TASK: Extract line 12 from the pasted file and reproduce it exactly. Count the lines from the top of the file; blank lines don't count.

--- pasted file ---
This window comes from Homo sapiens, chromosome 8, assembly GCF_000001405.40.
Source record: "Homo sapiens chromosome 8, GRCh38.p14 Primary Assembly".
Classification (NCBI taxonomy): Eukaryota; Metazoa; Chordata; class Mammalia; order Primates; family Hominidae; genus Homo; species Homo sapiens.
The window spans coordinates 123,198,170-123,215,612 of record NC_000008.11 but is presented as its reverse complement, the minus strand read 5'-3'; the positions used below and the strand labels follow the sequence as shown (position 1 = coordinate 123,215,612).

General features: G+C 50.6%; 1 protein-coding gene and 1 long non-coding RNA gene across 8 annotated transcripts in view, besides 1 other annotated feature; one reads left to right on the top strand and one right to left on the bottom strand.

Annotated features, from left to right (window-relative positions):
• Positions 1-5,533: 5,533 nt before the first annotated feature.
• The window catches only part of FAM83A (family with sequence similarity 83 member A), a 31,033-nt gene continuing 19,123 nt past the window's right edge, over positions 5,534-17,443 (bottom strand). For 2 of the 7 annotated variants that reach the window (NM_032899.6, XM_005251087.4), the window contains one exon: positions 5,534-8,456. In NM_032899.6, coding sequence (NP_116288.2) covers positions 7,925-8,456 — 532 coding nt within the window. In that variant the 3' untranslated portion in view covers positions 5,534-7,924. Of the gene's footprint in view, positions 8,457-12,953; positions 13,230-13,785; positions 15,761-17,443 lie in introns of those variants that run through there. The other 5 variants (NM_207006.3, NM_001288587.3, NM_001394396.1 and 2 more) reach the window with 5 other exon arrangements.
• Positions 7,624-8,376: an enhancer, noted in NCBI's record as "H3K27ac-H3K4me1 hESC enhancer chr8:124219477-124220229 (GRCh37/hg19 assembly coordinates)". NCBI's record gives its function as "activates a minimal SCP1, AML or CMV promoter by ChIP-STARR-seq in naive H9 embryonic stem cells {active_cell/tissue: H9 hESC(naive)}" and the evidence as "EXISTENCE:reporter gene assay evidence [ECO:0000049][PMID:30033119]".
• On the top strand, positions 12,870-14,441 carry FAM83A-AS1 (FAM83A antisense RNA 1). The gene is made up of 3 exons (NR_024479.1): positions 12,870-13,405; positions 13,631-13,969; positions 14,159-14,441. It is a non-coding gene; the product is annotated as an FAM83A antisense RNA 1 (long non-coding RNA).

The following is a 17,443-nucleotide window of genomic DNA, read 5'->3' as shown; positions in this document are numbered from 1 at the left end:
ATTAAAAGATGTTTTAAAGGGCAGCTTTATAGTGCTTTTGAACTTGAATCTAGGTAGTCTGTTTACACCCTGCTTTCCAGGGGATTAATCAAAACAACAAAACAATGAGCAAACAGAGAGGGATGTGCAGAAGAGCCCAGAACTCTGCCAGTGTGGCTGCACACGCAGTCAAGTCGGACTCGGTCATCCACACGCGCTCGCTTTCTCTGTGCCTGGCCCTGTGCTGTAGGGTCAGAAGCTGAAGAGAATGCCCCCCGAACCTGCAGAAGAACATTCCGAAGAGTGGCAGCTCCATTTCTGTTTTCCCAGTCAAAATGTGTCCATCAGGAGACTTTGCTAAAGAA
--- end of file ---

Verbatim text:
ATTAAAAGATGTTTTAAAGGGCAGCTTTATAGTGCTTTTGAACTTGAATCTAGGTAGTCTGTTTACACCCTGCTTTCCAGGGGATTAATCAAAACAACAAAACAATGAGCAAACAGAGAGGGATGTGCAGAAGAGCCCAGAACTCTGCCAGTGTGGCTGCACACGCAGTCAAGTCGGACTCGGTCATCCACACGCGCTCGCTTTCTCTGTGCCTGGCCCTGTGCTGTAGGGTCAGAAGCTGAAGAGAATGCCCCCCGAACCTGCAGAAGAACATTCCGAAGAGTGGCAGCTCCATTTCTGTTTTCCCAGTCAAAATGTGTCCATCAGGAGACTTTGCTAAAGAA